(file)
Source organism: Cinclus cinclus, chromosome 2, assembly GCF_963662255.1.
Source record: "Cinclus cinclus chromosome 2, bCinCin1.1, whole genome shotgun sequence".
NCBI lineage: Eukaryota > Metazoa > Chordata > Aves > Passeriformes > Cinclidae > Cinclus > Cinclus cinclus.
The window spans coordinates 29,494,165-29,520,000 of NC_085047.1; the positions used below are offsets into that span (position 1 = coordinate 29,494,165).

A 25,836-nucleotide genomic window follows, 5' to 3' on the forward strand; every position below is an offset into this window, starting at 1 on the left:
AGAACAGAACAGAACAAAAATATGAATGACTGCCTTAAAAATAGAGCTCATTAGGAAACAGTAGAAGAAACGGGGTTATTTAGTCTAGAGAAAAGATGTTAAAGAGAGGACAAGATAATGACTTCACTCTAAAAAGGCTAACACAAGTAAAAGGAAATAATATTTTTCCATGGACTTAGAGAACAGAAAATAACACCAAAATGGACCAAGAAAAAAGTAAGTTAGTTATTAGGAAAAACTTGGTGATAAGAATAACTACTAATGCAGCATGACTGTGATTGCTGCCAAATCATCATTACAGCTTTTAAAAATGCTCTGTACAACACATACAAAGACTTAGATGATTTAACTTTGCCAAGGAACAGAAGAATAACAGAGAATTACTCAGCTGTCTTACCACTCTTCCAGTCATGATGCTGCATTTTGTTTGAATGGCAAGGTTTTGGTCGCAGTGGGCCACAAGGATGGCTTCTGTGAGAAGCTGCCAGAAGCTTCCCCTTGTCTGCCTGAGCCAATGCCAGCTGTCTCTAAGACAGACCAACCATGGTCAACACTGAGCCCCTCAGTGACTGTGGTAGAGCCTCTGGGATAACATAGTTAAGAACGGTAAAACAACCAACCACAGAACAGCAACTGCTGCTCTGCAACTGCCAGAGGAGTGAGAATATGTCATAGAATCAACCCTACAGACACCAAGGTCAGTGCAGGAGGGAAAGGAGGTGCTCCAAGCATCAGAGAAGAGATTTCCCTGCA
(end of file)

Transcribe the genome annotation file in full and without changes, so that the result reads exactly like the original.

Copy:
Source organism: Cinclus cinclus, chromosome 2, assembly GCF_963662255.1.
Source record: "Cinclus cinclus chromosome 2, bCinCin1.1, whole genome shotgun sequence".
NCBI lineage: Eukaryota > Metazoa > Chordata > Aves > Passeriformes > Cinclidae > Cinclus > Cinclus cinclus.
The window spans coordinates 29,494,165-29,520,000 of NC_085047.1; the positions used below are offsets into that span (position 1 = coordinate 29,494,165).

A 25,836-nucleotide genomic window follows, 5' to 3' on the forward strand; every position below is an offset into this window, starting at 1 on the left:
AGAACAGAACAGAACAAAAATATGAATGACTGCCTTAAAAATAGAGCTCATTAGGAAACAGTAGAAGAAACGGGGTTATTTAGTCTAGAGAAAAGATGTTAAAGAGAGGACAAGATAATGACTTCACTCTAAAAAGGCTAACACAAGTAAAAGGAAATAATATTTTTCCATGGACTTAGAGAACAGAAAATAACACCAAAATGGACCAAGAAAAAAGTAAGTTAGTTATTAGGAAAAACTTGGTGATAAGAATAACTACTAATGCAGCATGACTGTGATTGCTGCCAAATCATCATTACAGCTTTTAAAAATGCTCTGTACAACACATACAAAGACTTAGATGATTTAACTTTGCCAAGGAACAGAAGAATAACAGAGAATTACTCAGCTGTCTTACCACTCTTCCAGTCATGATGCTGCATTTTGTTTGAATGGCAAGGTTTTGGTCGCAGTGGGCCACAAGGATGGCTTCTGTGAGAAGCTGCCAGAAGCTTCCCCTTGTCTGCCTGAGCCAATGCCAGCTGTCTCTAAGACAGACCAACCATGGTCAACACTGAGCCCCTCAGTGACTGTGGTAGAGCCTCTGGGATAACATAGTTAAGAACGGTAAAACAACCAACCACAGAACAGCAACTGCTGCTCTGCAACTGCCAGAGGAGTGAGAATATGTCATAGAATCAACCCTACAGACACCAAGGTCAGTGCAGGAGGGAAAGGAGGTGCTCCAAGCATCAGAGAAGAGATTTCCCTGCA